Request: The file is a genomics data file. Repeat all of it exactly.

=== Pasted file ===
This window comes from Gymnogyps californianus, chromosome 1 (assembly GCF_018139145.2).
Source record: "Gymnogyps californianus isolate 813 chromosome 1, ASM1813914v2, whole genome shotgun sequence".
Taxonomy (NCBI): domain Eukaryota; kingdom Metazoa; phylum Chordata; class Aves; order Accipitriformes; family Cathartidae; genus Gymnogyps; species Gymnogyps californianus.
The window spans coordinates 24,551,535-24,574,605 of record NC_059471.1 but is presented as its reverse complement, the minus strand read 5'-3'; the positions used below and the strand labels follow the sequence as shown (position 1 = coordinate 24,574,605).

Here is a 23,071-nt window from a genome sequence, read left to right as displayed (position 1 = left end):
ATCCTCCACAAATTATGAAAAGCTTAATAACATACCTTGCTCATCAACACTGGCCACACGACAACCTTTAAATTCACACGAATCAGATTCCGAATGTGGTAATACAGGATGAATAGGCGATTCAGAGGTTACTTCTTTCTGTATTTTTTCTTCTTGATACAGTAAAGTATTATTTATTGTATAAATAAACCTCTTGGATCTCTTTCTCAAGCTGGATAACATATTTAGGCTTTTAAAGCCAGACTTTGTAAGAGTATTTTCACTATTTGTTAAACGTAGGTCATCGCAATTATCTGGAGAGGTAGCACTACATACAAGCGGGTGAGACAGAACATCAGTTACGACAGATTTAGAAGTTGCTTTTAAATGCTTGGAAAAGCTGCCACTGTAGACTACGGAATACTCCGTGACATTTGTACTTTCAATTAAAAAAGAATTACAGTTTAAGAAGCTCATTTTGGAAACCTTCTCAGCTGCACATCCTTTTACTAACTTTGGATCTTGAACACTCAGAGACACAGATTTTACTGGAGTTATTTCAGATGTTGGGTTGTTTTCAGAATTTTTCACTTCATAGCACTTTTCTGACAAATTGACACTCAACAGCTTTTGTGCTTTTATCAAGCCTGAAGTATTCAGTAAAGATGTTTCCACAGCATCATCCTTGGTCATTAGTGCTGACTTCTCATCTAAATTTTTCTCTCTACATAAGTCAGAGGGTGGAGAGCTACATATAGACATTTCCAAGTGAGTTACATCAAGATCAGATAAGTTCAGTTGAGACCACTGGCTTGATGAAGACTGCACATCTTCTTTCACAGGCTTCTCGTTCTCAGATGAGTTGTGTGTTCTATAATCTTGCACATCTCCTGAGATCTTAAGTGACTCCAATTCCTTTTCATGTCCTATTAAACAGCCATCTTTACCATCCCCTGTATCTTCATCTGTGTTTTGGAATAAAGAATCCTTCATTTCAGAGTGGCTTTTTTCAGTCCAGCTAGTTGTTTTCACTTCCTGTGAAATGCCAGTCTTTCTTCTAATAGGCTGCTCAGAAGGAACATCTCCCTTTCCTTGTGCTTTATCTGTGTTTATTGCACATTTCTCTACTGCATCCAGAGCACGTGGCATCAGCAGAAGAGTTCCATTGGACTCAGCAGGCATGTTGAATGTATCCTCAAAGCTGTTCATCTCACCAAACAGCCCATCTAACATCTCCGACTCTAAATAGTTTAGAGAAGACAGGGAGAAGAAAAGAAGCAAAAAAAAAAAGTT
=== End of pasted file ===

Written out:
This window comes from Gymnogyps californianus, chromosome 1 (assembly GCF_018139145.2).
Source record: "Gymnogyps californianus isolate 813 chromosome 1, ASM1813914v2, whole genome shotgun sequence".
Taxonomy (NCBI): domain Eukaryota; kingdom Metazoa; phylum Chordata; class Aves; order Accipitriformes; family Cathartidae; genus Gymnogyps; species Gymnogyps californianus.
The window spans coordinates 24,551,535-24,574,605 of record NC_059471.1 but is presented as its reverse complement, the minus strand read 5'-3'; the positions used below and the strand labels follow the sequence as shown (position 1 = coordinate 24,574,605).

Here is a 23,071-nt window from a genome sequence, read left to right as displayed (position 1 = left end):
ATCCTCCACAAATTATGAAAAGCTTAATAACATACCTTGCTCATCAACACTGGCCACACGACAACCTTTAAATTCACACGAATCAGATTCCGAATGTGGTAATACAGGATGAATAGGCGATTCAGAGGTTACTTCTTTCTGTATTTTTTCTTCTTGATACAGTAAAGTATTATTTATTGTATAAATAAACCTCTTGGATCTCTTTCTCAAGCTGGATAACATATTTAGGCTTTTAAAGCCAGACTTTGTAAGAGTATTTTCACTATTTGTTAAACGTAGGTCATCGCAATTATCTGGAGAGGTAGCACTACATACAAGCGGGTGAGACAGAACATCAGTTACGACAGATTTAGAAGTTGCTTTTAAATGCTTGGAAAAGCTGCCACTGTAGACTACGGAATACTCCGTGACATTTGTACTTTCAATTAAAAAAGAATTACAGTTTAAGAAGCTCATTTTGGAAACCTTCTCAGCTGCACATCCTTTTACTAACTTTGGATCTTGAACACTCAGAGACACAGATTTTACTGGAGTTATTTCAGATGTTGGGTTGTTTTCAGAATTTTTCACTTCATAGCACTTTTCTGACAAATTGACACTCAACAGCTTTTGTGCTTTTATCAAGCCTGAAGTATTCAGTAAAGATGTTTCCACAGCATCATCCTTGGTCATTAGTGCTGACTTCTCATCTAAATTTTTCTCTCTACATAAGTCAGAGGGTGGAGAGCTACATATAGACATTTCCAAGTGAGTTACATCAAGATCAGATAAGTTCAGTTGAGACCACTGGCTTGATGAAGACTGCACATCTTCTTTCACAGGCTTCTCGTTCTCAGATGAGTTGTGTGTTCTATAATCTTGCACATCTCCTGAGATCTTAAGTGACTCCAATTCCTTTTCATGTCCTATTAAACAGCCATCTTTACCATCCCCTGTATCTTCATCTGTGTTTTGGAATAAAGAATCCTTCATTTCAGAGTGGCTTTTTTCAGTCCAGCTAGTTGTTTTCACTTCCTGTGAAATGCCAGTCTTTCTTCTAATAGGCTGCTCAGAAGGAACATCTCCCTTTCCTTGTGCTTTATCTGTGTTTATTGCACATTTCTCTACTGCATCCAGAGCACGTGGCATCAGCAGAAGAGTTCCATTGGACTCAGCAGGCATGTTGAATGTATCCTCAAAGCTGTTCATCTCACCAAACAGCCCATCTAACATCTCCGACTCTAAATAGTTTAGAGAAGACAGGGAGAAGAAAAGAAGCAAAAAAAAAAAGTT